Robert Coltart’s sweet lullaby legacy - Christine Grahame
Robert Coltart was the Galashiels weaver turned candy man who composed perhaps one of the first advertising jingles ever, to sell his homemade boiled sweets.
He lived with his large family in Overhaugh Street Galashiels and there is now a statue to him in Market Square nearby. It is a life-sized tribute to a larger than life character. Beside him are the figures of two children: poor wee Jeannie and Little Jock, names lifted from verses of the song.
He never had a shop but decked out in a coat of many colours, with a Lum hat and carrying a tray draped with ribbons he displayed and sold his sweets to the accompaniment of his jingle, often just outside confectioners’ shops, poaching their trade.
The tune is much older with a similar musical notation to twinkle twinkle little star, Bobby Shaftoe and Johnny Todd but he made it his own.
For too long his connection to Galashiels and the song remained a well kept secret and it was a Japanese satellite TV programme, part of a project to research children’s songs and lullabies throughout the world which knew what even Gala folk did not know, that Coltart and the song were from Galashiels.
The story is then taken up by, among others, local amateur historian Graeme McIver to whom I am grateful for much of the information here.
Robert Coltart’s life was a colourful as his coat with court cases involving him where the public gallery at Selkirk Sheriff court cheered as he removed his dreary raincoat to emerge butterfly like in his brightly coloured clothes; where he gets involved in fights with drunk men at Gala railway station and with children who were mocking his clothes.
There was even a cheeky variation on the song written by shopkeepers in Selkirk for a boycott of his candy:
‘Colter is a lazy man, He tries to cheat folks when he can, But Selkirk has a very guid plan, No tae buy his candy’.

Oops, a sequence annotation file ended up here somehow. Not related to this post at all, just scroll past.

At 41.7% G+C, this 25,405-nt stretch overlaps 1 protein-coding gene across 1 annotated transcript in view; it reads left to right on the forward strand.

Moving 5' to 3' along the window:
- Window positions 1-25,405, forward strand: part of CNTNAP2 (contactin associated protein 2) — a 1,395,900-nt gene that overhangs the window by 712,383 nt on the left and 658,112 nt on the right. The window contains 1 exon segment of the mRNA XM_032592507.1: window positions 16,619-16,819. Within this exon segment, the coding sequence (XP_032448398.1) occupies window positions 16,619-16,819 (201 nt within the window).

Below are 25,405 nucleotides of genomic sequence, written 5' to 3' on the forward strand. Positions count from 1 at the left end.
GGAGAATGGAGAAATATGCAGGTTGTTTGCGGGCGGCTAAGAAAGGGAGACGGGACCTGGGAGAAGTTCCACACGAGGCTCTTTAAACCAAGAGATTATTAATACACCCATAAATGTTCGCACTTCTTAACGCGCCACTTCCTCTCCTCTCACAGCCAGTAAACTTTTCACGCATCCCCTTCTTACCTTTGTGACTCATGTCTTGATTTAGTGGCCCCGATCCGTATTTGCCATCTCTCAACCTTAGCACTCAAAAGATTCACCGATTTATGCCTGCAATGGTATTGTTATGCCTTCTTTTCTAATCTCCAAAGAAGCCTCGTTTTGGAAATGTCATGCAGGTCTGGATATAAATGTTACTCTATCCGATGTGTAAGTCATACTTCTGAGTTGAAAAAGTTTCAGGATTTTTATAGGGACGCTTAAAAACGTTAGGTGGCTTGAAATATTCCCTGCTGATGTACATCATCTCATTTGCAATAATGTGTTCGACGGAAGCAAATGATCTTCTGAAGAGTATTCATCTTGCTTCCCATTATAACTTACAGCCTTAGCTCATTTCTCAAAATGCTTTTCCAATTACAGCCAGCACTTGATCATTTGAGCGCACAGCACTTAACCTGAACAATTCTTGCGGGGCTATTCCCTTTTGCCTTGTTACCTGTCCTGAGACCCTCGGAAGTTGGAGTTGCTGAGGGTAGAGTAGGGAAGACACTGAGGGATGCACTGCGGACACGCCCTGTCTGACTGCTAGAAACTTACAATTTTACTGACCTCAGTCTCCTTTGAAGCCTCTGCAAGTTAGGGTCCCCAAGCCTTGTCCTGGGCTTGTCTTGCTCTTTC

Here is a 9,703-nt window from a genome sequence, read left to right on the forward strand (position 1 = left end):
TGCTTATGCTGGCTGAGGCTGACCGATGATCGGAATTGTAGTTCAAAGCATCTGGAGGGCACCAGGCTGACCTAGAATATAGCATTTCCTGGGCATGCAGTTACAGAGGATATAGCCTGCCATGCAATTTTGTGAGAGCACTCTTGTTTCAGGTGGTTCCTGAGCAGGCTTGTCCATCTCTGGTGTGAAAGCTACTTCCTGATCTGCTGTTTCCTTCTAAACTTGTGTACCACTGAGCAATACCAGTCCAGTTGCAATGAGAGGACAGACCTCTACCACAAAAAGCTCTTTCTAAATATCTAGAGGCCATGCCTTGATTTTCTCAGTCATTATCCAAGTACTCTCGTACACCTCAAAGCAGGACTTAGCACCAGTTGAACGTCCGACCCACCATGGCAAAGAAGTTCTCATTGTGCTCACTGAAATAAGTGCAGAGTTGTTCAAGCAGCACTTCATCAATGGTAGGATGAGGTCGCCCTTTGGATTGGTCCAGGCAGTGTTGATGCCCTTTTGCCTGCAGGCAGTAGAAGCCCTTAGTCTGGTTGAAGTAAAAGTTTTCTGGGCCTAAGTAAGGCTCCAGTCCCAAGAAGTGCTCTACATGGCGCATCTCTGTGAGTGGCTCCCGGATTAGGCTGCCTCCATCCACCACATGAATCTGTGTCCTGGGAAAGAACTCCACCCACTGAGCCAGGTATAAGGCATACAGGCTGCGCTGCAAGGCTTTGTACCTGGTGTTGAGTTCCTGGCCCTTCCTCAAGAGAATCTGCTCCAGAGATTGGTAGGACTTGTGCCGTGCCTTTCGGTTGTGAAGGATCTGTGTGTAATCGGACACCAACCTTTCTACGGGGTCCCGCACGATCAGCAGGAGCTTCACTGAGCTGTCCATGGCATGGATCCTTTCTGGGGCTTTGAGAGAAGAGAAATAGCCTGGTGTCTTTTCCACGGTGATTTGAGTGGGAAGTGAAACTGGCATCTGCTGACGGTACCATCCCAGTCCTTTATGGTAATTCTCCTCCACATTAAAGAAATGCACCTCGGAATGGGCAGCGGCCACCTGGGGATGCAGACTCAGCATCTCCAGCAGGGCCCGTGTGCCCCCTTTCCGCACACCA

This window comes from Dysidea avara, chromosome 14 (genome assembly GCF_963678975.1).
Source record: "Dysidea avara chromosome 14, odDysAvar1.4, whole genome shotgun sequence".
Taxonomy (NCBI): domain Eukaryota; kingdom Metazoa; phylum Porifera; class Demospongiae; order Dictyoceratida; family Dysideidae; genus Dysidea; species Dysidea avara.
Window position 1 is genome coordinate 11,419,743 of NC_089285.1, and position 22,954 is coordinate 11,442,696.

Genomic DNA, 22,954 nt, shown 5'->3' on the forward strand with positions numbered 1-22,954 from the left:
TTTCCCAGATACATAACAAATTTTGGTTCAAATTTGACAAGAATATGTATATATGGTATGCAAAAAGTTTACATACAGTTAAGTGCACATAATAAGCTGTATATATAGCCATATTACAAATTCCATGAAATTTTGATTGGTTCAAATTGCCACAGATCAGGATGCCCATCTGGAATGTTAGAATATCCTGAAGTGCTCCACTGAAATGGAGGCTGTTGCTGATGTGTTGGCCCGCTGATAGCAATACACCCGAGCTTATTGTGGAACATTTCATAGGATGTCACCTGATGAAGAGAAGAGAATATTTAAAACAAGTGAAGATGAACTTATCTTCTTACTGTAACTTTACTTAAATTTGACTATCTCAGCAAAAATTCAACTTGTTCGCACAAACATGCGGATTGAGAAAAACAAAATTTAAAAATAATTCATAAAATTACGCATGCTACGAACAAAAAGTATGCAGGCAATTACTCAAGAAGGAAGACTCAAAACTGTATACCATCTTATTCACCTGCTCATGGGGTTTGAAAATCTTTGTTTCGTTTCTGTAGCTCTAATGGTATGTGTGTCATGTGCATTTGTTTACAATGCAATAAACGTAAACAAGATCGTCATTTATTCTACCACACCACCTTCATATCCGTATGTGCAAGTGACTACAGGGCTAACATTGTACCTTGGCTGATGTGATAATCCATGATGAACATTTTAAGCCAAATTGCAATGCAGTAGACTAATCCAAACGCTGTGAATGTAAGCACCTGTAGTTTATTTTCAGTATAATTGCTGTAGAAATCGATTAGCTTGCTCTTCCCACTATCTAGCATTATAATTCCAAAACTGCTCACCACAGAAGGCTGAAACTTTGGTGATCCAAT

There is also evidence that compared to the rogues of the day he was a decent and honest man, appealing for police protection from local youths. There was even a report of a blackbird that whistled "Ally Bally Bee.”
His story is also the story of Galashiels. At the time of his birth in 1833 near Castle Douglas in Galloway, the population of Galashiels numbered in the low hundreds. By the time of his death in 1880 it approached 20,000,much bigger than today.
In Overhaugh Street in Galashiels, thousands of textile workers lived in cramped and squalid conditions. Robert and his wife Mary had eight children of whom three died at a very young age. That was not uncommon for poor families at the time.
He died at 48 from, it is thought, a brain tumour. But that ditty has long and will long, outlive him and brought this ordinary but extraordinary man to world-wide renown with Ally Bally Bee lulling children to sleep worldwide.
Yet his grave in Eastlands Cemetery in Galashiels where he is buried with many family members remains unmarked.
That is why a Crowdfunder has just been launched to erect that much deserved headstone and if you can contribute here is the link: www.crowdfunder.co.uk/p/ally-ballys-frae-guid-auld-galae
Christine Grahame is MSP for Midlothian South, Tweeddale and Lauderdale